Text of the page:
GObike sees Buffalo parking rate changes as opportunity to improve public transit

Jan 2, 2019

Credit change.org


With the elimination of free parking on weeknights and Saturday along with increased rates at certain meters in downtown Buffalo, many residents are speaking out in opposition of the recent changes. However, GObike Buffalo Executive Director Justin Booth believes this could benefit the city in the long run if the revenue generated is invested in public transit improvements.

“We have a public transit system that is not as robust as we have in other cities,” Booth said. “But if we begin to use some of this parking revenue to invest in a better public transit system,” he said, “we can give people better options to choose and hopefully they will do so.”

Booth said cities like Portland have already benefited from doing just that.

“They’ve been able to demonstrate that they drive four miles less on average than people living in other metro areas. They’ve been able to show $2.6 billion going back in to the local economy. Because of that, they also have the most micro-breweries per capita,” he said.

Free parking has been eliminated on weeknights and Saturdays and increased rates at certain meters will be $2 an hour.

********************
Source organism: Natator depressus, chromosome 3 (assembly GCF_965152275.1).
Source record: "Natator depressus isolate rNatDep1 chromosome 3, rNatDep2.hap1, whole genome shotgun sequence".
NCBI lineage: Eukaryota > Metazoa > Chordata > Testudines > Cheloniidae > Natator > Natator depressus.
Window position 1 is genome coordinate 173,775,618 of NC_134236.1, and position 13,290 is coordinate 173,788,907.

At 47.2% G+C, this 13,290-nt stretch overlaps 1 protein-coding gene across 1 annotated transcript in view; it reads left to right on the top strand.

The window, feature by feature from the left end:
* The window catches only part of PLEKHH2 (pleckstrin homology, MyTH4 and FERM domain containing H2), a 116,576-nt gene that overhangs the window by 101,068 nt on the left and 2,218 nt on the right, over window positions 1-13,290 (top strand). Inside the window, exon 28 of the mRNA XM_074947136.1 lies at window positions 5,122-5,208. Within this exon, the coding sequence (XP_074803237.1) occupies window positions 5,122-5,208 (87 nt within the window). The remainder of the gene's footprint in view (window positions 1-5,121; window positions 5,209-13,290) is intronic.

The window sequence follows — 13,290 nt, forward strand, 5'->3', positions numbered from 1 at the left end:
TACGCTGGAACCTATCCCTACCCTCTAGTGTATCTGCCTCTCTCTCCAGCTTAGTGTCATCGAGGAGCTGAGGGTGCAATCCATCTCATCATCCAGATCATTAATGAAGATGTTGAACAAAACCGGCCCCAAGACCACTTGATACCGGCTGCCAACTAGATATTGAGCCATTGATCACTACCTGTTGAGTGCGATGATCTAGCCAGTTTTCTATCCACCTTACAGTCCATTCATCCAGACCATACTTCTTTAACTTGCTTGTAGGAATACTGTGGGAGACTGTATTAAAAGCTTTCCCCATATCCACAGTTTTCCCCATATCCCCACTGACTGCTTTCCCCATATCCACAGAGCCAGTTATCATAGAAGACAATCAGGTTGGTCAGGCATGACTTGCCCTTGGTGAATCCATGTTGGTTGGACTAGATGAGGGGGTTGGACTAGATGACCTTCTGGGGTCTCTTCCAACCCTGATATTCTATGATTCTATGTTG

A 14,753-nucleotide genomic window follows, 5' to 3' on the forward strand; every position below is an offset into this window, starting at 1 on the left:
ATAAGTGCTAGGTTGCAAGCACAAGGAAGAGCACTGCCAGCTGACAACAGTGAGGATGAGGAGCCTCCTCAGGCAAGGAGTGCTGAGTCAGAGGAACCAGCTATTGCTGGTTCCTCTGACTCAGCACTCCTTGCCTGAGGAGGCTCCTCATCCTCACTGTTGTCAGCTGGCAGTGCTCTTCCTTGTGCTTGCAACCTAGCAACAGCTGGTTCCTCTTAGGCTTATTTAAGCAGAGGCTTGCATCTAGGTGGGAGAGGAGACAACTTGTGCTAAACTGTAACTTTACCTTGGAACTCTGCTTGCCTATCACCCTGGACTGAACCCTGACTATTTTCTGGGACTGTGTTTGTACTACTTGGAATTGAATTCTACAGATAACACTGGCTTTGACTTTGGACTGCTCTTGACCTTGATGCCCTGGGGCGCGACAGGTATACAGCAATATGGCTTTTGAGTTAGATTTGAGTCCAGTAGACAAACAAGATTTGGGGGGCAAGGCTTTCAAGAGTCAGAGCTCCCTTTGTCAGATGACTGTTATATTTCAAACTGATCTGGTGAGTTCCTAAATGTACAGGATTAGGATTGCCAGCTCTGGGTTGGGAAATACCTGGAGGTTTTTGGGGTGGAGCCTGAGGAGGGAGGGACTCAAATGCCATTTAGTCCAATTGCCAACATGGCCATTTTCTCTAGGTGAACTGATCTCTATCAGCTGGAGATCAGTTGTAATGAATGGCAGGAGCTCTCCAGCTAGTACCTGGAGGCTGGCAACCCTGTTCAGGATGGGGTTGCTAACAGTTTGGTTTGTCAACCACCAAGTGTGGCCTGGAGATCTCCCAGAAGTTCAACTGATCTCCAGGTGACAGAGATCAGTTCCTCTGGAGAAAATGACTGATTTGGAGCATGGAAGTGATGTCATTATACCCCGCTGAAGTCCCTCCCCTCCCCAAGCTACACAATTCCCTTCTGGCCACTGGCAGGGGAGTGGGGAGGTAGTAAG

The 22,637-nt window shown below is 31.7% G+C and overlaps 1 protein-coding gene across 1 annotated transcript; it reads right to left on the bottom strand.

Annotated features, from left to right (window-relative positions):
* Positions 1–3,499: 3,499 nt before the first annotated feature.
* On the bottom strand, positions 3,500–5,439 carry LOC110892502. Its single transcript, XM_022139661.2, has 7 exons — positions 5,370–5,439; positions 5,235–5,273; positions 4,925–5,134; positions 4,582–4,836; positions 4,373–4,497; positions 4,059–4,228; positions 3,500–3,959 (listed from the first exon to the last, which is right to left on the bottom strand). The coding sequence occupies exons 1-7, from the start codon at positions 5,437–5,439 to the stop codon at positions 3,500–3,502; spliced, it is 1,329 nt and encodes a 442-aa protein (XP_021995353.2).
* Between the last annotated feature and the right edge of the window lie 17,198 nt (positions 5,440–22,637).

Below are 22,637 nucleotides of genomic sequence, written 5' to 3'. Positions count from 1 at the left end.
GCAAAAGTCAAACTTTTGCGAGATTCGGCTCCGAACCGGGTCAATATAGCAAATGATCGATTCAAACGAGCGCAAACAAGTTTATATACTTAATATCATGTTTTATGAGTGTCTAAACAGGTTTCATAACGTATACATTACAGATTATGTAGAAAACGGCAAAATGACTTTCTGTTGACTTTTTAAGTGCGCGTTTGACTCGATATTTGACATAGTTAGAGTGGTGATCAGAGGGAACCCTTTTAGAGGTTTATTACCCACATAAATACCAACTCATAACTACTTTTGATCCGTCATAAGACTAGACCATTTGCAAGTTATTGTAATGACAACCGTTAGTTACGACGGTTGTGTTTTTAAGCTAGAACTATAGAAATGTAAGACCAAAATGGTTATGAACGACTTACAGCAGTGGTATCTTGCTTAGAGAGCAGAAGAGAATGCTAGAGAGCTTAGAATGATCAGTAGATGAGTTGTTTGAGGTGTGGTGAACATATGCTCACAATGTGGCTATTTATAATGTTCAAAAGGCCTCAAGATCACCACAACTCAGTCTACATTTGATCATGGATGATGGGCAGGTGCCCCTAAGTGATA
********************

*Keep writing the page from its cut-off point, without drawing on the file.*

Booth said it’s about changing behavior patterns and points to the work GObike has done with the Buffalo Niagara Medical Campus.

“Six years ago, single occupancy vehicles, drive alone trips was at 88% in to the medical campus and (with) the work that we’ve been doing we’ve been able to drop that down to 80%. That’s a significant reduction,” Booth said. “Downtown as a whole has an 82% drive alone rate and if we were able to simply drop that 2% down to 80% and be consistent with the medical campus, that’s 2500 new parking spaces that we would be able to open up and make more available.”

An online petition on change.dot.org protesting the parking rate costs has exceeded over 21,000 as of January 2, 2019. For some employed downtown, it’s a no-win situation. Could providing employers with free transit passes be a solution? Booth said it could help because until these changes were implemented, it had been a similar price to drive to downtown Buffalo and park then it was to use the NFTA.

“How are we supporting employees in their daily trips? How are we encouraging them to use public transit? How are we encouraging carpooling? How are we encouraging walking and biking and people who live downtown I think are all part of that equation,” he said.